The Big Day
Posted by John Schuhmann on May 22, 2007, 4:05p.m. ET

This is the biggest day of the year for our humble edifice here in Secaucus. The back parking lot is full of trucks, trailers and a hospitality tent. A group of folks from the New York office are invading our space. And NBA Legends Larry Bird, Tommy Heinsohn, Lenny Wilkens and Dominique Wilkins will all be here shortly.

Lottery Day is upon us. It's a day that could make or break a few franchises around the leauge, as well as have some serious ripple effects as we outlined yesterday.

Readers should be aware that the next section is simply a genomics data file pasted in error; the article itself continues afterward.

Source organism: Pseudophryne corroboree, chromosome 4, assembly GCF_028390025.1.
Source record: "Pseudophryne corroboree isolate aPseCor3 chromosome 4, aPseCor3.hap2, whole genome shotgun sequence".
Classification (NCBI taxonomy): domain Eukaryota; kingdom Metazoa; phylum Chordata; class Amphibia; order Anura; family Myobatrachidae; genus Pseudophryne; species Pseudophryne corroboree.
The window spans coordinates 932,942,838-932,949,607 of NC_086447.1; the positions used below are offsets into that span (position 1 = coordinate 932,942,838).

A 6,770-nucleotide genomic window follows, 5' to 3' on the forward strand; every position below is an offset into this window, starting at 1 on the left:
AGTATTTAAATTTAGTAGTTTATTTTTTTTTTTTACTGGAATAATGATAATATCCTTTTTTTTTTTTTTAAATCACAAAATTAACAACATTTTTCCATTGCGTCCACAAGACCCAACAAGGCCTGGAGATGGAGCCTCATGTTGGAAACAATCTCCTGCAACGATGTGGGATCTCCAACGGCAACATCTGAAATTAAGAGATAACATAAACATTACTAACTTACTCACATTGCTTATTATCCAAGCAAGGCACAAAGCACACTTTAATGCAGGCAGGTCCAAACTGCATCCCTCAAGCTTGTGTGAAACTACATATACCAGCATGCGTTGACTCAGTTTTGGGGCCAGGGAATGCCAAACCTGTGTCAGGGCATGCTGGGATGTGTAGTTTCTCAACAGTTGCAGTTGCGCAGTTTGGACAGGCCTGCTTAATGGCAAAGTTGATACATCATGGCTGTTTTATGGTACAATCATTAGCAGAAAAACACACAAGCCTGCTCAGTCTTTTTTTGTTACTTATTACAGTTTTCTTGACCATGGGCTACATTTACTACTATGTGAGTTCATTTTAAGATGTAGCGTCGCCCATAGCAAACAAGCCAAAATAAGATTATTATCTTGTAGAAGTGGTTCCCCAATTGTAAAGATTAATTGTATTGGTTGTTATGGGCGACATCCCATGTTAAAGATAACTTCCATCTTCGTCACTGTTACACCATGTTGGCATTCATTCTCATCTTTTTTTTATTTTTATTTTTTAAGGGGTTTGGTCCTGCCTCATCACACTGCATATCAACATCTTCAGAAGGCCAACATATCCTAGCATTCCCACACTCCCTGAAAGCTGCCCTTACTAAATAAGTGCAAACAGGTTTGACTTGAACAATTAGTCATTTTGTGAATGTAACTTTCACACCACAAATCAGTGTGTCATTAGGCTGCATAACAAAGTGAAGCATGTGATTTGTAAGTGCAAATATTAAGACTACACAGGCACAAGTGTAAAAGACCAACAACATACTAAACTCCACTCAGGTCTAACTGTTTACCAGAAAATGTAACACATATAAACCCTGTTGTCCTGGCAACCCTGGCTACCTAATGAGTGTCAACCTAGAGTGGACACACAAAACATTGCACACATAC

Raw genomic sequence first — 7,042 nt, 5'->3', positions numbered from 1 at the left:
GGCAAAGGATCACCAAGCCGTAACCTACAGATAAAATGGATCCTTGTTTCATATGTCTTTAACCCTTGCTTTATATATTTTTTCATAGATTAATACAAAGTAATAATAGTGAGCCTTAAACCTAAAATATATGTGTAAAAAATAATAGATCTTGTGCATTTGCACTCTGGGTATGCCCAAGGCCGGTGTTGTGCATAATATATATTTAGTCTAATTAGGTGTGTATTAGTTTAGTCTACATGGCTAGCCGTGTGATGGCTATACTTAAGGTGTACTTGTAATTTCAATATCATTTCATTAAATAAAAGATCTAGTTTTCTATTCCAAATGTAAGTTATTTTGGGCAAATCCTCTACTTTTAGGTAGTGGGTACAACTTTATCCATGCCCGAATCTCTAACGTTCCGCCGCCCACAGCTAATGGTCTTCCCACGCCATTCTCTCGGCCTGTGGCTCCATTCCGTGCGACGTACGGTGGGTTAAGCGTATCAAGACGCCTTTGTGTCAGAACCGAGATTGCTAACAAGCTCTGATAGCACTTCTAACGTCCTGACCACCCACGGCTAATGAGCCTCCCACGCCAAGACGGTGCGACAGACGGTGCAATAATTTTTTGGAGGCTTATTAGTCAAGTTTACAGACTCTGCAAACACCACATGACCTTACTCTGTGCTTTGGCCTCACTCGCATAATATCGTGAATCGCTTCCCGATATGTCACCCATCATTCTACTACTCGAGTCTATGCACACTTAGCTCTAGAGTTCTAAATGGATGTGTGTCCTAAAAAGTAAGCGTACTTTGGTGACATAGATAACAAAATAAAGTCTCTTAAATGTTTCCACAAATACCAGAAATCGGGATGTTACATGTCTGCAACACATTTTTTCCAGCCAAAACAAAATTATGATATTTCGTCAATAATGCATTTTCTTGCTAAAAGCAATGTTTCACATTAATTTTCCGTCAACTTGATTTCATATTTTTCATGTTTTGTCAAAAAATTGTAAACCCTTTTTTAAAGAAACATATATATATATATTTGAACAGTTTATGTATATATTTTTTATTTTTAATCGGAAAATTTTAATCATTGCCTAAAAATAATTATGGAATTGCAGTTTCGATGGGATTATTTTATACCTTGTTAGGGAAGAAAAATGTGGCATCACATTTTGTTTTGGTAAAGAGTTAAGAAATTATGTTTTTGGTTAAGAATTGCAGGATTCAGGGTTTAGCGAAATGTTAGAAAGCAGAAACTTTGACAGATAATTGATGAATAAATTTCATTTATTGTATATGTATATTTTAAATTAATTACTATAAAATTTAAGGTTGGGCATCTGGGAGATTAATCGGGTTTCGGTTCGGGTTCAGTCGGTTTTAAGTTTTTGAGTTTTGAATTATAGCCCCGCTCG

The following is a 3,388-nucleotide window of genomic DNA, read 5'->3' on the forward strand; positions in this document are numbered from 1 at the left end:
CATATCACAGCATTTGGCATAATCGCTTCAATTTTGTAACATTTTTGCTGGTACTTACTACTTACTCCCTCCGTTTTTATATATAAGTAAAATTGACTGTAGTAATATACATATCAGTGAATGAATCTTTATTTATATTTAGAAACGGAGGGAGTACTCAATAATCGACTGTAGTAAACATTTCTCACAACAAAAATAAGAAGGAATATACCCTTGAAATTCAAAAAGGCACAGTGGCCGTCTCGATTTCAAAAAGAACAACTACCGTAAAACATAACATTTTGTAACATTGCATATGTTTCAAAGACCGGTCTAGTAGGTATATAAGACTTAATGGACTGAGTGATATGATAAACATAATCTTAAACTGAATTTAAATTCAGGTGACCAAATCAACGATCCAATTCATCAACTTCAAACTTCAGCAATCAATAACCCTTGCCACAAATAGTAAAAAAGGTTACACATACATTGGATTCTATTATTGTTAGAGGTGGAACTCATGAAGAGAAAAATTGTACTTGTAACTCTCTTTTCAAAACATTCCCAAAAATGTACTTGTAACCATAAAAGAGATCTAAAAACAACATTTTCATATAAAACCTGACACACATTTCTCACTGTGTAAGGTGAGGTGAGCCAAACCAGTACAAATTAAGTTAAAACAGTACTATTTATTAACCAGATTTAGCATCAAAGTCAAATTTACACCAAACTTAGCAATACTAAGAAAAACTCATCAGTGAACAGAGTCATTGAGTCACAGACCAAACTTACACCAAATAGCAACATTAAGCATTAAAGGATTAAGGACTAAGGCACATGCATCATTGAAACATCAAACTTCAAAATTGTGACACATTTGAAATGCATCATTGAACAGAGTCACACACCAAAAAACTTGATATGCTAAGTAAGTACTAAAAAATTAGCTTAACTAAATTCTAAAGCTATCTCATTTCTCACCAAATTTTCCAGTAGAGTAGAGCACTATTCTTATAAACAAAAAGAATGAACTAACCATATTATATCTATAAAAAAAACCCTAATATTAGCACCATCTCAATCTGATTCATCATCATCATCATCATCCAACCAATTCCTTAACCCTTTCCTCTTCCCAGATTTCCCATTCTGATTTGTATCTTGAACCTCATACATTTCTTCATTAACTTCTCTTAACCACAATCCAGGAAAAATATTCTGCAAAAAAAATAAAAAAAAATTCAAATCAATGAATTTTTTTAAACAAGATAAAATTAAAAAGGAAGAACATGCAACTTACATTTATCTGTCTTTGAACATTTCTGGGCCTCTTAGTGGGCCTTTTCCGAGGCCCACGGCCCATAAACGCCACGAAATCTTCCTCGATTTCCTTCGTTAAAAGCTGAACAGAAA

Bob Kravitz talks with this year's prize catch, Greg Oden, along with his teammate, Mike Conley Jr., as they get ready for the draft.

Marty Burns profiles the lottery teams and what one of the top two picks could mean to them.

Sekou Smith profiles the guy who could be walking out of Secaucus (well, he won't actually be here, but you get what I mean) with two picks ... or none at all.

Ronald Tillery gives us 10 reasons why the Grizzlies need to win tonight.

Shira Springer writes that the Celtics might be better off trading their pick if it doesn't land in the top two, which would be disappointing, but nowhere near the disappointment of 1997.

With 13 teams in the studio and one more that could get a high pick by just sitting at home, there are 14 teams whose fans will be watching intently tonight.

Uh... make that 15.